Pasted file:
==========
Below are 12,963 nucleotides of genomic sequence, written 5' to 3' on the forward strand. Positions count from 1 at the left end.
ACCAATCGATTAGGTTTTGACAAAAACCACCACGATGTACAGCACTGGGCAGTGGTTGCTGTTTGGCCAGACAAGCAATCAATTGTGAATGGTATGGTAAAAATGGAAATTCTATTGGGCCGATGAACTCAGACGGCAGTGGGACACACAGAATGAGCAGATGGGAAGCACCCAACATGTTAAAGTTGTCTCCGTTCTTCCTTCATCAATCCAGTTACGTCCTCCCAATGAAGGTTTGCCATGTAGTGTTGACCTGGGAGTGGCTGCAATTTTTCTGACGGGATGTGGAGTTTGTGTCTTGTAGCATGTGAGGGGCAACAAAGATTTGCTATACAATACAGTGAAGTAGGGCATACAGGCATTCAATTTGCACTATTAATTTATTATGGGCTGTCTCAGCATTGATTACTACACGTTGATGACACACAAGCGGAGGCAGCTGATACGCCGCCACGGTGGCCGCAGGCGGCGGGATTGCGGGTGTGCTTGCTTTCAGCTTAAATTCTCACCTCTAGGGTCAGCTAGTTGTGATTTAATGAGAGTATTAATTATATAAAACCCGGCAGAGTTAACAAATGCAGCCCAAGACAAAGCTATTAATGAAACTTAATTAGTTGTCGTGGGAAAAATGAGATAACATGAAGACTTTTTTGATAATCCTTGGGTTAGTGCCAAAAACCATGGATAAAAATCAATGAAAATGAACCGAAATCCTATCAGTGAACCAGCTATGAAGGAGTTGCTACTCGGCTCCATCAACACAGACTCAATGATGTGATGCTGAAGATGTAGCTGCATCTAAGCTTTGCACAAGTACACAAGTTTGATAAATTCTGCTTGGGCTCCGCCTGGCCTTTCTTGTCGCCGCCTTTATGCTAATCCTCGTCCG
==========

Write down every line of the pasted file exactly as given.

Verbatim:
Below are 12,963 nucleotides of genomic sequence, written 5' to 3' on the forward strand. Positions count from 1 at the left end.
ACCAATCGATTAGGTTTTGACAAAAACCACCACGATGTACAGCACTGGGCAGTGGTTGCTGTTTGGCCAGACAAGCAATCAATTGTGAATGGTATGGTAAAAATGGAAATTCTATTGGGCCGATGAACTCAGACGGCAGTGGGACACACAGAATGAGCAGATGGGAAGCACCCAACATGTTAAAGTTGTCTCCGTTCTTCCTTCATCAATCCAGTTACGTCCTCCCAATGAAGGTTTGCCATGTAGTGTTGACCTGGGAGTGGCTGCAATTTTTCTGACGGGATGTGGAGTTTGTGTCTTGTAGCATGTGAGGGGCAACAAAGATTTGCTATACAATACAGTGAAGTAGGGCATACAGGCATTCAATTTGCACTATTAATTTATTATGGGCTGTCTCAGCATTGATTACTACACGTTGATGACACACAAGCGGAGGCAGCTGATACGCCGCCACGGTGGCCGCAGGCGGCGGGATTGCGGGTGTGCTTGCTTTCAGCTTAAATTCTCACCTCTAGGGTCAGCTAGTTGTGATTTAATGAGAGTATTAATTATATAAAACCCGGCAGAGTTAACAAATGCAGCCCAAGACAAAGCTATTAATGAAACTTAATTAGTTGTCGTGGGAAAAATGAGATAACATGAAGACTTTTTTGATAATCCTTGGGTTAGTGCCAAAAACCATGGATAAAAATCAATGAAAATGAACCGAAATCCTATCAGTGAACCAGCTATGAAGGAGTTGCTACTCGGCTCCATCAACACAGACTCAATGATGTGATGCTGAAGATGTAGCTGCATCTAAGCTTTGCACAAGTACACAAGTTTGATAAATTCTGCTTGGGCTCCGCCTGGCCTTTCTTGTCGCCGCCTTTATGCTAATCCTCGTCCG